Last week, ghosts of three years ago returned to the headlines when Rudy Giuliani announced, then cancelled, a trip to Ukraine. The trip, which Giuliani planned to undertake in his capacity as Donald Trump’s personal attorney, was intended to dig up alleged improprieties in Joe Biden’s role in the 2016 firing of Ukrainian prosecutor.  

The story, like most out of Ukraine, is convoluted. The country’s oligarch-run ecosystem, much like the Trump administration, is a place where truth is a highly malleable concept.  Combining Ukraine intrigue with the White House is a bit like the classic logic riddle where you must navigate a town in which half the people tell the truth and the other half lie – except in this case, nearly everyone has a history of lying and the best you can hope for is half-truths. 

When we parse this affair, much of Giuliani’s accusations of Biden turn out to be political-driven nonsense; but Biden doesn’t come out smelling like roses either. 

In March 2016, then-vice president Biden successfully strong-armed Ukraine to fire prosecutor general Viktor Shokin. Biden, who flew into Kiev dangling the promise of a one billion dollar loan guarantee, told Ukrainian president Petro Poroshenko the loan wouldn’t be authorized unless Shokin was ousted. 

Here’s how Biden himself recounted it: “I looked at them and said:  ‘I’m leaving in six hours. If the prosecutor is not fired, you’re not getting the money.’ Well, son of a bitch.  He got fired.” 

At the time, Shokin was allegedly investigating corruption at Burisma Holdings, a Ukrainian energy company. Joe Biden’s son Hunter happened to sit on Burisma’s board, a lucrative position which was netting him millions of dollars. 

That’s where the accusations come in. Biden claims he forced Kiev to fire Shokin – who was widely seen as a corrupt Poroshenko loyalist – for the good of the country, not because of investigations into Burisma.  Shokin, meanwhile, insists his firing was politically motivated by his investigation of Burisma.

Shokin should be taken with a pound of salt.  The man was infamously corrupt; his attempt to frame himself as an honest prosecutor punished for tackling shady dealings doesn’t hold water.  Additionally, as Bloomberg reported, the Burisma case was utterly dormant. Biden didn’t need to protect Burisma because the company wasn’t under active investigation. 

In sum, Biden had no incentive to defend Burisma. And as the Obama administration’s point man on Ukraine, he had every incentive to force Poroshenko to root out Kiev’s endemic corruption, the first step of which was ousting Shokin. Giuliani’s claim that Shokin’s firing was meant to protect Hunter Biden’s income is simply untrue. 

The problem – indeed, the only reason we’re discussing this three years later – is that Hunter Biden should’ve never joined Burisma’s board to begin with.  His decision to do so displays a lack of judgement on the part of both Bidens, one that is relevant now that Joe Biden is running for president. 

Earlier this month, the New York Times ran a lengthy report about Hunter Biden’s Burisma entanglement. The picture isn’t flattering:  Hunter’s involvement included the establishment of a private equity firm with other children of prominent political actors who proceeded to rake in money from murky overseas entities.  Sitting on Burisma’s board netted Hunter several million dollars.  What services Hunter provided to Burisma remains unclear, but at one point he was making as much as $50,000 a month.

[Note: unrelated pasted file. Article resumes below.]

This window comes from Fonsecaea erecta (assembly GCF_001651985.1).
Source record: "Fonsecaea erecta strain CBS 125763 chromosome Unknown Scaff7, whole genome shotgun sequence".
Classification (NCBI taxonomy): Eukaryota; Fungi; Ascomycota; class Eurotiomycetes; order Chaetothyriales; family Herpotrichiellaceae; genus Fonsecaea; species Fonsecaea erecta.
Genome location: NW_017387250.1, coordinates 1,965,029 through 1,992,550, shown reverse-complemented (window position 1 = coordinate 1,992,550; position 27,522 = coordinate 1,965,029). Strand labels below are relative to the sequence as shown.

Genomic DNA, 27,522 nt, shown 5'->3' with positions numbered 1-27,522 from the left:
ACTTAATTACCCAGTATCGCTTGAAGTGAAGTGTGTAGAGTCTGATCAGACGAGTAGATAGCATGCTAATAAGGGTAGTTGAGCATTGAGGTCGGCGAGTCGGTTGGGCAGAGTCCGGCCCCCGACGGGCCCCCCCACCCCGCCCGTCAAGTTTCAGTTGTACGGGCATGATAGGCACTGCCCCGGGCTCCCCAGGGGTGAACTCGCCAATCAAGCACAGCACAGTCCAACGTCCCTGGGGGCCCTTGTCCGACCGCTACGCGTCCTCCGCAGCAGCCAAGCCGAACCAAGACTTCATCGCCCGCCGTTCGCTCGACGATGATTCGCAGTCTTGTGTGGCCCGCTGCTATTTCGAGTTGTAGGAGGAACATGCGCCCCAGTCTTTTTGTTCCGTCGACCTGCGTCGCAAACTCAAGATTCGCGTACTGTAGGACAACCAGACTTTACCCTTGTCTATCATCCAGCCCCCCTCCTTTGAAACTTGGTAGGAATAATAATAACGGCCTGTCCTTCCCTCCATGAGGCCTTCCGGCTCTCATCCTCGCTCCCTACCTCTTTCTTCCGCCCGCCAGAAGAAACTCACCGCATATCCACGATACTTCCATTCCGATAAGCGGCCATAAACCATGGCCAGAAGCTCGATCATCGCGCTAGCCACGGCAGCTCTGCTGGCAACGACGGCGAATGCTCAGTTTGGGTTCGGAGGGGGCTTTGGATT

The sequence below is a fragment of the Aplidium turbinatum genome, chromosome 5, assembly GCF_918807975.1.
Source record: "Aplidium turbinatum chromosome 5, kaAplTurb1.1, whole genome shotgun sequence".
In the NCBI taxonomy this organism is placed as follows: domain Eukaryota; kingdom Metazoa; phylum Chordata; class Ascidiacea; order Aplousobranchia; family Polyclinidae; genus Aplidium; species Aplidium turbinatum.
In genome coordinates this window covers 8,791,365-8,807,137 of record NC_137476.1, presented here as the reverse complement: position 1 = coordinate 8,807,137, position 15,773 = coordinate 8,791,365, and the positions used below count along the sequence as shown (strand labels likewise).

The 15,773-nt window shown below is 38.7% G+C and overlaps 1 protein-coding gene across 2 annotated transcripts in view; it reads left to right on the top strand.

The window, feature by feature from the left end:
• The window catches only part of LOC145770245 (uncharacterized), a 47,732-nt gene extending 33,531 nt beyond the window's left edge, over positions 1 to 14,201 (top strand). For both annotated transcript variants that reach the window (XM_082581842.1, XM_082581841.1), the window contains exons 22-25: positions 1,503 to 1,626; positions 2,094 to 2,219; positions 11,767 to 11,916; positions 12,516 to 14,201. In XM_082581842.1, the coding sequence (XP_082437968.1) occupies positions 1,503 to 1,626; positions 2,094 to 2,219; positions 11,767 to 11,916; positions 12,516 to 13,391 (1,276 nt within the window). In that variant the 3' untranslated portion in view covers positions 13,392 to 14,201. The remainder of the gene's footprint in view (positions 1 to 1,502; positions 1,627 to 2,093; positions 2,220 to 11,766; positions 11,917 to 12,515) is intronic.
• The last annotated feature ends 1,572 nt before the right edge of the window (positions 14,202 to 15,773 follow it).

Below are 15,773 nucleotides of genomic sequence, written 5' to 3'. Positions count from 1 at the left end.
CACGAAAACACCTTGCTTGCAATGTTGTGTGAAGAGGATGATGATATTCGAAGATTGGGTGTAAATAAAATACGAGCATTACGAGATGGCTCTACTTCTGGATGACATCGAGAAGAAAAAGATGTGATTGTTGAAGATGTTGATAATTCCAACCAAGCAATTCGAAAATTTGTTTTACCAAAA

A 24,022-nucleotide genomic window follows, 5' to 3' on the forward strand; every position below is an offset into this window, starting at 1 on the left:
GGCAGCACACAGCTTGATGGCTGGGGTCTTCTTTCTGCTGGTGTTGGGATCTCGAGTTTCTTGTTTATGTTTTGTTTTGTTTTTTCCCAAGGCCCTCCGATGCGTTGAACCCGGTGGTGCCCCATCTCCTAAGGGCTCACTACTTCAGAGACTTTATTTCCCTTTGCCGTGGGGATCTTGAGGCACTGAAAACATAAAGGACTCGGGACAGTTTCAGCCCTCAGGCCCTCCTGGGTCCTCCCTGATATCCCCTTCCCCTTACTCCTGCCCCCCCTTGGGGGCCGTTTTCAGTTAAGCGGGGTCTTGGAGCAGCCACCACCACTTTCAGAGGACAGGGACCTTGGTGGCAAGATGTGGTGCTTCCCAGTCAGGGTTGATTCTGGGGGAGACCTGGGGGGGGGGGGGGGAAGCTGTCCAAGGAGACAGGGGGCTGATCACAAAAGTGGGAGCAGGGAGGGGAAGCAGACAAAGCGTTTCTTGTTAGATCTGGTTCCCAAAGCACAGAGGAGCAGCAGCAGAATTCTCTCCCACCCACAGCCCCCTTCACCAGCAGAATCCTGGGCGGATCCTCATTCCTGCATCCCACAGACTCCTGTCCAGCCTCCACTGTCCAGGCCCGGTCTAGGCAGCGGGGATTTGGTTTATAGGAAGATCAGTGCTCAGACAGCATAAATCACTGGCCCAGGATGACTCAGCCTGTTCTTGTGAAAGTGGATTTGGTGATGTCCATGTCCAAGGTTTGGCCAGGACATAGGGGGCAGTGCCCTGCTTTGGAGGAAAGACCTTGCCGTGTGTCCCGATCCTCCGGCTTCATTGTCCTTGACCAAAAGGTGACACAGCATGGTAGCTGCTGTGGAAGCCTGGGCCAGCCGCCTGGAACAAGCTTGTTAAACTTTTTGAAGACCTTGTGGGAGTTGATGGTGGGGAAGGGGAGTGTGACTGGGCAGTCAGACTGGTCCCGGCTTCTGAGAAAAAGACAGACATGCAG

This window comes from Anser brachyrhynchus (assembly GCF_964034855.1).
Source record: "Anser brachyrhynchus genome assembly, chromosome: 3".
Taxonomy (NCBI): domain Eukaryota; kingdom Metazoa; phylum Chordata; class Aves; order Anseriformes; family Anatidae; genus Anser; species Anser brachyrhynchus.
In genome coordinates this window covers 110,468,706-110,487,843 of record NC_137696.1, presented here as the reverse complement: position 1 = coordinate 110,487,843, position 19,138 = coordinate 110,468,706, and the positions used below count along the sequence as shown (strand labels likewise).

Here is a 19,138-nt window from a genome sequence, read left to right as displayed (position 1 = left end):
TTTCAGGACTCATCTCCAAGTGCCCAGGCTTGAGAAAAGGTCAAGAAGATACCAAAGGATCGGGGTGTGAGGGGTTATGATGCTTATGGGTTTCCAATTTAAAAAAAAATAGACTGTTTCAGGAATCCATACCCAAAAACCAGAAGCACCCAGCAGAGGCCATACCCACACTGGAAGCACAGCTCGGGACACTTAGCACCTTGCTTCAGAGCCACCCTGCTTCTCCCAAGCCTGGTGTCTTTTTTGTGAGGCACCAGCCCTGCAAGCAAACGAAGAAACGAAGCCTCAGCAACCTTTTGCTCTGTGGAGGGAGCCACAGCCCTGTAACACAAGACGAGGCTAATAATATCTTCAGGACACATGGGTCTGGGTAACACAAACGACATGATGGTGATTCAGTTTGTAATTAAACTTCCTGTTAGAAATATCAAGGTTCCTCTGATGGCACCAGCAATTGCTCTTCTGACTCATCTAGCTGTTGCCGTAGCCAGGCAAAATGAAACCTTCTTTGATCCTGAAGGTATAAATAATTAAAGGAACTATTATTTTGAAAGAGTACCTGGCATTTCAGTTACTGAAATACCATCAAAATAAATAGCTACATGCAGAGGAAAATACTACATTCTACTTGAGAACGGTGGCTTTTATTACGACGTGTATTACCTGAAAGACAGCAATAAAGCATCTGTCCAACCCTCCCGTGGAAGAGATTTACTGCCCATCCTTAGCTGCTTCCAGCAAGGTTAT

That, in itself, should’ve raised red flags.  Indeed, it had. 

Hunter Biden joined Burisma in 2014, two years before his father gleefully pressured Ukraine to fire Shokin.  That inherently problematic decision was immediately covered by Western media, including the BBC.  It was further highlighted by a 2015 Times editorial, which stated:  “It should be plain to Hunter Biden that any connection with a Ukrainian oligarch damages his father’s efforts to help Ukraine. This is not a board he should be sitting on.” 

And yet, the Bidens seem reluctant to address the situation: both men told the Times Hunter’s involvement with Burisma wasn’t an issue because they don’t discuss personal business dealings.  (If this sounds familiar, it’s because the Trump family claims the same thing about their business interactions.) Unfortunately, that’s not how conflicts of interest work. 

The vice-president’s son landed a questionable – and lucrative – sinecure in an economically unstable nation that played a key role in US foreign policy and was heavily-dependent on Western aid.  This created a conflict of interest ipso facto, regardless of intentions. The fact Joe Biden doesn’t see a problem with it is a concern, especially considering Hunter – who was just reported to be a major investor in Chinese surveillance technology – continues engaging in murky overseas ventures. 

In reporting on the Times’ story, some analysts dismissed the conflict of interest inherent in Hunter Biden’s Burisma position, devoting a sentence or two to acknowledge it wasn’t a good idea, before moving on to criticize the Times for running the piece in the first place.  That’s wrong.  If coverage of the Trump clan’s numerous imbroglios is beneficial to the public, a story about the man who may well become the next president, falls in the same category. 

Biden, whose appeal stems from standing up for the common man, should address the issue, including pledging his son will disentangle himself from questionable investments that may impact foreign policy.  Doing so will deprive the White House from claiming the two men are the same, and put an end to this strange affair.